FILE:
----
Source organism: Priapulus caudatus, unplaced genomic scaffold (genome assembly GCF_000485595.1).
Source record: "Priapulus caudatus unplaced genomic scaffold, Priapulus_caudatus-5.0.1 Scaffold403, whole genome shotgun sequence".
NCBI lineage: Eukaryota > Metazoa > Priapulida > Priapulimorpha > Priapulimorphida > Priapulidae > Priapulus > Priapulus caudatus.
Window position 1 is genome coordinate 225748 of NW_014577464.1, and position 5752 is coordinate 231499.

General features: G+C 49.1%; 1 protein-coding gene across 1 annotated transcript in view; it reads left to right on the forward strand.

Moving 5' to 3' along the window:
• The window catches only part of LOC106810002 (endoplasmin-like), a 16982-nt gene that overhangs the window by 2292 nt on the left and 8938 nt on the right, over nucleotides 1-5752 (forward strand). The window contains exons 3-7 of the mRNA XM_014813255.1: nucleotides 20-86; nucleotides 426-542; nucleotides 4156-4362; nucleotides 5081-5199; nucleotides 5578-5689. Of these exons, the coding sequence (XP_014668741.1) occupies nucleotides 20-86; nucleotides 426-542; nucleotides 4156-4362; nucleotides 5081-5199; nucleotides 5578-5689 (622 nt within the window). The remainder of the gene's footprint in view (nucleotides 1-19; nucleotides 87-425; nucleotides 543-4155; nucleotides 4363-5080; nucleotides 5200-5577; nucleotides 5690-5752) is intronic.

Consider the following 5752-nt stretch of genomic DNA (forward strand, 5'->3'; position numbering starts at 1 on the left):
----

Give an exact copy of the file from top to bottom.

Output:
Source organism: Priapulus caudatus, unplaced genomic scaffold (genome assembly GCF_000485595.1).
Source record: "Priapulus caudatus unplaced genomic scaffold, Priapulus_caudatus-5.0.1 Scaffold403, whole genome shotgun sequence".
NCBI lineage: Eukaryota > Metazoa > Priapulida > Priapulimorpha > Priapulimorphida > Priapulidae > Priapulus > Priapulus caudatus.
Window position 1 is genome coordinate 225748 of NW_014577464.1, and position 5752 is coordinate 231499.

General features: G+C 49.1%; 1 protein-coding gene across 1 annotated transcript in view; it reads left to right on the forward strand.

Moving 5' to 3' along the window:
• The window catches only part of LOC106810002 (endoplasmin-like), a 16982-nt gene that overhangs the window by 2292 nt on the left and 8938 nt on the right, over nucleotides 1-5752 (forward strand). The window contains exons 3-7 of the mRNA XM_014813255.1: nucleotides 20-86; nucleotides 426-542; nucleotides 4156-4362; nucleotides 5081-5199; nucleotides 5578-5689. Of these exons, the coding sequence (XP_014668741.1) occupies nucleotides 20-86; nucleotides 426-542; nucleotides 4156-4362; nucleotides 5081-5199; nucleotides 5578-5689 (622 nt within the window). The remainder of the gene's footprint in view (nucleotides 1-19; nucleotides 87-425; nucleotides 543-4155; nucleotides 4363-5080; nucleotides 5200-5577; nucleotides 5690-5752) is intronic.

Consider the following 5752-nt stretch of genomic DNA (forward strand, 5'->3'; position numbering starts at 1 on the left):